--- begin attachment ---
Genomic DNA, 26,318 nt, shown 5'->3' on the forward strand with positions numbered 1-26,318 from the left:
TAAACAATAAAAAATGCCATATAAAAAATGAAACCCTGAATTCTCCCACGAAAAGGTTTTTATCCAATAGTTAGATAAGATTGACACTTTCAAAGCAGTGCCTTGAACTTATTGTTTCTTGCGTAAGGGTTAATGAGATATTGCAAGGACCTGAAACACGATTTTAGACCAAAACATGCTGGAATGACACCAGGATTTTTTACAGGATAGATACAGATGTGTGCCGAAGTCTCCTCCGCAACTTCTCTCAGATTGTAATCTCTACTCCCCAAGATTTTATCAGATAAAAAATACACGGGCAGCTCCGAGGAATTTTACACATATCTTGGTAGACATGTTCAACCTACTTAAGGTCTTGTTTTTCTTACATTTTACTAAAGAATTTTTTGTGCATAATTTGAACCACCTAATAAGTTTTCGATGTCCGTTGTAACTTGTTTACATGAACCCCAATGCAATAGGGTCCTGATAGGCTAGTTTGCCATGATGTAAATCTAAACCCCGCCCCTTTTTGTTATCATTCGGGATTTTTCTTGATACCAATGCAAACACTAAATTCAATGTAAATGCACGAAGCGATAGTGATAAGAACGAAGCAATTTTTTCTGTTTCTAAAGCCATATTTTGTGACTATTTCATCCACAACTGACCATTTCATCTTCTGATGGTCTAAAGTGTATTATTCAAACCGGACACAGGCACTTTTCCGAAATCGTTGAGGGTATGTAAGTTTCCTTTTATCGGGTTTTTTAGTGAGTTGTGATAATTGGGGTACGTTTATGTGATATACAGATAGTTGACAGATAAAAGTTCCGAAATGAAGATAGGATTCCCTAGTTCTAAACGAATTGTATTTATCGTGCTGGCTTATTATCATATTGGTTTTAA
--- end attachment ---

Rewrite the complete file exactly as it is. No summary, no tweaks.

Genomic DNA, 26,318 nt, shown 5'->3' on the forward strand with positions numbered 1-26,318 from the left:
TAAACAATAAAAAATGCCATATAAAAAATGAAACCCTGAATTCTCCCACGAAAAGGTTTTTATCCAATAGTTAGATAAGATTGACACTTTCAAAGCAGTGCCTTGAACTTATTGTTTCTTGCGTAAGGGTTAATGAGATATTGCAAGGACCTGAAACACGATTTTAGACCAAAACATGCTGGAATGACACCAGGATTTTTTACAGGATAGATACAGATGTGTGCCGAAGTCTCCTCCGCAACTTCTCTCAGATTGTAATCTCTACTCCCCAAGATTTTATCAGATAAAAAATACACGGGCAGCTCCGAGGAATTTTACACATATCTTGGTAGACATGTTCAACCTACTTAAGGTCTTGTTTTTCTTACATTTTACTAAAGAATTTTTTGTGCATAATTTGAACCACCTAATAAGTTTTCGATGTCCGTTGTAACTTGTTTACATGAACCCCAATGCAATAGGGTCCTGATAGGCTAGTTTGCCATGATGTAAATCTAAACCCCGCCCCTTTTTGTTATCATTCGGGATTTTTCTTGATACCAATGCAAACACTAAATTCAATGTAAATGCACGAAGCGATAGTGATAAGAACGAAGCAATTTTTTCTGTTTCTAAAGCCATATTTTGTGACTATTTCATCCACAACTGACCATTTCATCTTCTGATGGTCTAAAGTGTATTATTCAAACCGGACACAGGCACTTTTCCGAAATCGTTGAGGGTATGTAAGTTTCCTTTTATCGGGTTTTTTAGTGAGTTGTGATAATTGGGGTACGTTTATGTGATATACAGATAGTTGACAGATAAAAGTTCCGAAATGAAGATAGGATTCCCTAGTTCTAAACGAATTGTATTTATCGTGCTGGCTTATTATCATATTGGTTTTAA